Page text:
Foundations and Trends® in Programming Languages > Vol 1 > Issue 1-2

Principles of Eventual Consistency

Sebastian Burckhardt, Microsoft Research, USA, sburckha@microsoft.com
 
Suggested Citation
Sebastian Burckhardt (2014), "Principles of Eventual Consistency", Foundations and Trends® in Programming Languages: Vol. 1: No. 1-2, pp 1-150. http://dx.doi.org/10.1561/2500000011

Published: 09 Oct 2014
© 2014 S. Burckhardt
 
Subjects
Parallel and Distributed Database Systems,  Peer-to-Peer, Sensornet and Mobile Data Management,  Distributed computing
 

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In this article:
1. Introduction
2. Preliminaries
3. Consistency Specifications
4. Replicated Data Types
5. Consistency
6. Implementations
7. Concrete Executions
8. Protocols
9. Implementability
10. Correctness
11. Related Work
12. Conclusion
Acknowledgements
Appendices
References

Abstract

In globally distributed systems, shared state is never perfect. When communication is neither fast nor reliable, we cannot achieve strong consistency, low latency, and availability at the same time. Unfortunately, abandoning strong consistency has wide ramifications. Eventual consistency, though attractive from a performance viewpoint, is challenging to understand and reason about, both for system architects and programmers. To provide robust abstractions, we need not just systems, but also principles: we need the ability to articulate what a consistency protocol is supposed to guarantee, and the ability to prove or refute such claims.

In this tutorial, we carefully examine both the what and the how of consistency in distributed systems. First, we deconstruct consistency into individual guarantees relating the data type, the conflict resolution, and the ordering, and then reassemble them into a hierarchy of consistency models that starts with linearizability and gradually descends into sequential, causal, eventual, and quiescent consistency. Second, we present a collection of consistency protocols that illustrate common techniques, and include templates for implementations of arbitrary replicated data types that are fully available under partitions. Third, we demonstrate that our formalizations serve their purpose of enabling proofs and refutations, by proving both positive results (the correctness of the protocols) and a negative result (a version of the CAP theorem for sequential consistency).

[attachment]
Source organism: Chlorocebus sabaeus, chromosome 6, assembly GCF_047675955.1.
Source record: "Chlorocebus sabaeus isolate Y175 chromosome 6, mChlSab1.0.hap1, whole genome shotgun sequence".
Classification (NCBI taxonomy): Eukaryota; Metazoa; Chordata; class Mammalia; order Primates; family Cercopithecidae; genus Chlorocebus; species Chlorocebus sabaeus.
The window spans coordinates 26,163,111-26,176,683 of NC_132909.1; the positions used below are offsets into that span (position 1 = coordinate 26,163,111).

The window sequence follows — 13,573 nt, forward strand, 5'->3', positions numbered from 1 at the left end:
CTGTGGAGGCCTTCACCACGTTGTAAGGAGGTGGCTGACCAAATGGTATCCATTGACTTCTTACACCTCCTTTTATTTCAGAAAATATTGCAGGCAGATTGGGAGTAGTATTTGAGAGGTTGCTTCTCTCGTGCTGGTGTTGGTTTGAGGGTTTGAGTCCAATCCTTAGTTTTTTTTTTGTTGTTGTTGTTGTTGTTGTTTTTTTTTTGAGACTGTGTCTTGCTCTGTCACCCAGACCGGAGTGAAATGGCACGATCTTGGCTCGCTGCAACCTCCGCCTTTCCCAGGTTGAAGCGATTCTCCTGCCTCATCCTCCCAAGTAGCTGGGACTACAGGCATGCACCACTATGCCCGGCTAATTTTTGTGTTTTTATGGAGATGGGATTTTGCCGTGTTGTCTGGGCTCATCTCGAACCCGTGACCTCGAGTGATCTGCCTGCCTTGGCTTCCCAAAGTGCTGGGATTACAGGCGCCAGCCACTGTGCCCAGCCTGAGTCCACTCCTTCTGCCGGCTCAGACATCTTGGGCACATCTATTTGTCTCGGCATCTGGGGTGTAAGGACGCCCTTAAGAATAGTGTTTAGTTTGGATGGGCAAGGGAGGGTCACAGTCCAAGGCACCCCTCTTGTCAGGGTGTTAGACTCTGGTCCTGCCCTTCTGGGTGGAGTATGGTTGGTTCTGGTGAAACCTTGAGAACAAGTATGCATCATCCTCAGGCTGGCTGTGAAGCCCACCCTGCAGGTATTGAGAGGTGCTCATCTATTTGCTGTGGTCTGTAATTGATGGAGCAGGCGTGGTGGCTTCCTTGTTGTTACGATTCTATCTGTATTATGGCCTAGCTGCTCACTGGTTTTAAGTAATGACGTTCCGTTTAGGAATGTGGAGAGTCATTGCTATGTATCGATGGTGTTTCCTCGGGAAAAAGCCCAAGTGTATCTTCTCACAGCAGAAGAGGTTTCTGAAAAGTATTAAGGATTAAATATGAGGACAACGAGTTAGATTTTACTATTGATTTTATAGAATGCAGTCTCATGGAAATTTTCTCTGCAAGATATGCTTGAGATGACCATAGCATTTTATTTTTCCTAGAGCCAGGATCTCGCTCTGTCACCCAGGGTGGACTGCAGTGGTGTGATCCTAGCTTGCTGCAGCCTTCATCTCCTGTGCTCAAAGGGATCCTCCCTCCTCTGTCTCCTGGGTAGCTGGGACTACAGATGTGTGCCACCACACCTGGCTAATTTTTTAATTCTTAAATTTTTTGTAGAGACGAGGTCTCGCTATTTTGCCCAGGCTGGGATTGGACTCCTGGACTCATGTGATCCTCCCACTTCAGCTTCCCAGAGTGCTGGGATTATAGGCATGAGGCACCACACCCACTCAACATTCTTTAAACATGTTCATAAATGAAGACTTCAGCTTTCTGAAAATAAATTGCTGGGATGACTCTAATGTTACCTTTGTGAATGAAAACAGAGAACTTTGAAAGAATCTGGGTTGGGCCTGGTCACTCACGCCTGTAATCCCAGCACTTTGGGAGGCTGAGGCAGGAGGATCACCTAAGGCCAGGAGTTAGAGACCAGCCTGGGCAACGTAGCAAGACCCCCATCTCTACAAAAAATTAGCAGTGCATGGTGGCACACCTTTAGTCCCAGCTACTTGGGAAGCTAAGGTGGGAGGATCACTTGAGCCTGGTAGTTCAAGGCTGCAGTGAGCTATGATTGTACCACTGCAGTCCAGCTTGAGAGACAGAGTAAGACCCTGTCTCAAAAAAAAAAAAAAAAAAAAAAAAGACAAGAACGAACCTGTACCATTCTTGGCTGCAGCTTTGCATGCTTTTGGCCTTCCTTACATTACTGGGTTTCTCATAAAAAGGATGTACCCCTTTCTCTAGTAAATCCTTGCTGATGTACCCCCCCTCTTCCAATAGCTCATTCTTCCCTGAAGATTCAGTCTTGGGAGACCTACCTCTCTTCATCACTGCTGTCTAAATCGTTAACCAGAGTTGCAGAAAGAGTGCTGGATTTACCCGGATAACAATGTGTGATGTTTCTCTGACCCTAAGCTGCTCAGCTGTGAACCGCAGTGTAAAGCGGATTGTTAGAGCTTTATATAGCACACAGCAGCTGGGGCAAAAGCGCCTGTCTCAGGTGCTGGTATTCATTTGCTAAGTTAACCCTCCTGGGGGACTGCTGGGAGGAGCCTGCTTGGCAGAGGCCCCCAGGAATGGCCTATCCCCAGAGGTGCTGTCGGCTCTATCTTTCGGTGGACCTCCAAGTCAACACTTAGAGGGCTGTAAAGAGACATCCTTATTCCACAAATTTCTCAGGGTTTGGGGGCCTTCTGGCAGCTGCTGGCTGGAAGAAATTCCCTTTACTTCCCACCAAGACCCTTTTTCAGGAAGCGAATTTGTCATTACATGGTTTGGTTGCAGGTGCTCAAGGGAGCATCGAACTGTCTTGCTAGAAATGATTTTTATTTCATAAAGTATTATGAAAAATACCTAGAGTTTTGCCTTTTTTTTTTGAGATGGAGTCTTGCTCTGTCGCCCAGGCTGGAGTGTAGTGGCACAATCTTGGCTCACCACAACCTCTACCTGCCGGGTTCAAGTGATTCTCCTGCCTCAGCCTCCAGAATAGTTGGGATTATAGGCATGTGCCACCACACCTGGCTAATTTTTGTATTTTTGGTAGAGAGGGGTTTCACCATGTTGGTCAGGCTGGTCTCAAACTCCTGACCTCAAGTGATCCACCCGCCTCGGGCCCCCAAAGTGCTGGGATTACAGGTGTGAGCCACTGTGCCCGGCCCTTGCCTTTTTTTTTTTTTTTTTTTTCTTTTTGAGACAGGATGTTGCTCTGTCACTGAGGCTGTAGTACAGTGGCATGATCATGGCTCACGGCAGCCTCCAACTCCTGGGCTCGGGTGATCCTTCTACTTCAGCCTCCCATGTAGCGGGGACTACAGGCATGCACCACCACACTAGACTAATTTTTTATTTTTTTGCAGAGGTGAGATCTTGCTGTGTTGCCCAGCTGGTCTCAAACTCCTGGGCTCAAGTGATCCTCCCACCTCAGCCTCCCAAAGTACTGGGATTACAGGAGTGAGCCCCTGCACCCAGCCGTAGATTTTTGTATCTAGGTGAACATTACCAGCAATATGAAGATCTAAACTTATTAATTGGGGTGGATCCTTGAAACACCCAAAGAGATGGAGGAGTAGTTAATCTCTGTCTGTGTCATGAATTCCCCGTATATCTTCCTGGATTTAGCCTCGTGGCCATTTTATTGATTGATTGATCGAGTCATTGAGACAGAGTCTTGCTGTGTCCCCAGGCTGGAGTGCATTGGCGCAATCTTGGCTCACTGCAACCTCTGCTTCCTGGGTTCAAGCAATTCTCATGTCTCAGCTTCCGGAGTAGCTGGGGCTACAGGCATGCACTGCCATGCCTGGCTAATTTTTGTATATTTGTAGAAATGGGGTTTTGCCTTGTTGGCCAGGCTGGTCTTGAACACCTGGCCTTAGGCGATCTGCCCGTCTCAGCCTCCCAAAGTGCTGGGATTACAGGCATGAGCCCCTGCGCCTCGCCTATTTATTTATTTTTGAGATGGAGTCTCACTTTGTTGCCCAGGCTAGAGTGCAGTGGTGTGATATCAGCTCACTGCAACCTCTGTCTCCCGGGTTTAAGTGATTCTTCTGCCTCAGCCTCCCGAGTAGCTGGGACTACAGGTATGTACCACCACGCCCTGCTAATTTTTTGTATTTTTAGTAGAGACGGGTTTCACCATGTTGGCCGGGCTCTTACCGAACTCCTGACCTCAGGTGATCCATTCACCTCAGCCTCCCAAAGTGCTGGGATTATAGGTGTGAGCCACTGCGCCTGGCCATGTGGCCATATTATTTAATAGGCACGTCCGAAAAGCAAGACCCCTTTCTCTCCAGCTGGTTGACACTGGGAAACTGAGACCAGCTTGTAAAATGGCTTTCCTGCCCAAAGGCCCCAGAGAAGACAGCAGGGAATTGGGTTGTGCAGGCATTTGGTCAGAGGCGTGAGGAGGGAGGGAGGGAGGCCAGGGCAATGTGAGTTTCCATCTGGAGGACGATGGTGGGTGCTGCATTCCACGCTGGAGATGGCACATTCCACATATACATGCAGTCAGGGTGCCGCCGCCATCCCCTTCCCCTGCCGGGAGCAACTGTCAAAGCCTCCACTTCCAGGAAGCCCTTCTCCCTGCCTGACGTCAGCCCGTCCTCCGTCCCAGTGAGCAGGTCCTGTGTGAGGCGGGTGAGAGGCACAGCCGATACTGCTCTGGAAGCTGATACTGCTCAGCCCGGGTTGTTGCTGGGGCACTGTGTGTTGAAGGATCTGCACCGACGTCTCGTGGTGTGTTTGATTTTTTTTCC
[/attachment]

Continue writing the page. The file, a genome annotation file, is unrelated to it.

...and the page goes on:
DOI:10.1561/2500000011
ISBN: 978-1-60198-858-4
170 pp. $99.00
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ISBN: 978-1-60198-859-1
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Table of contents:
1. Introduction
2. Preliminaries
3. Consistency Specifications
4. Replicated Data Types
5. Consistency
6. Implementations
7. Concrete Executions
8. Protocols
9. Implementability
10. Correctness
11. Related Work
12. Conclusion
Acknowledgements
Appendices
References

Principles of Eventual Consistency

In globally distributed systems, shared state is never perfect. When communication is neither fast nor reliable, it is not possible to achieve strong consistency, low latency, and availability at the same time. Unfortunately, abandoning strong consistency has wide ramifications. Eventual consistency, though attractive from a performance viewpoint, is challenging to understand and reason about for both system architects and programmers. To provide robust abstractions, we need not just systems but also principles; we need the ability to articulate what a consistency protocol is supposed to guarantee, and the ability to prove or refute such claims.

Principles of Eventual Consistency carefully examines both the what and the how of consistency in distributed systems. It provides the reader with tools for reasoning about consistency of protocols. The emphasis is on using basic mathematical techniques, such as sets, relations, and first order logic, to describe a wide variety of consistency guarantees, and to define protocols with a level of precision that enables us to prove both positive results – correctness of protocols – and negative results – refute implementability.

 
PGL-011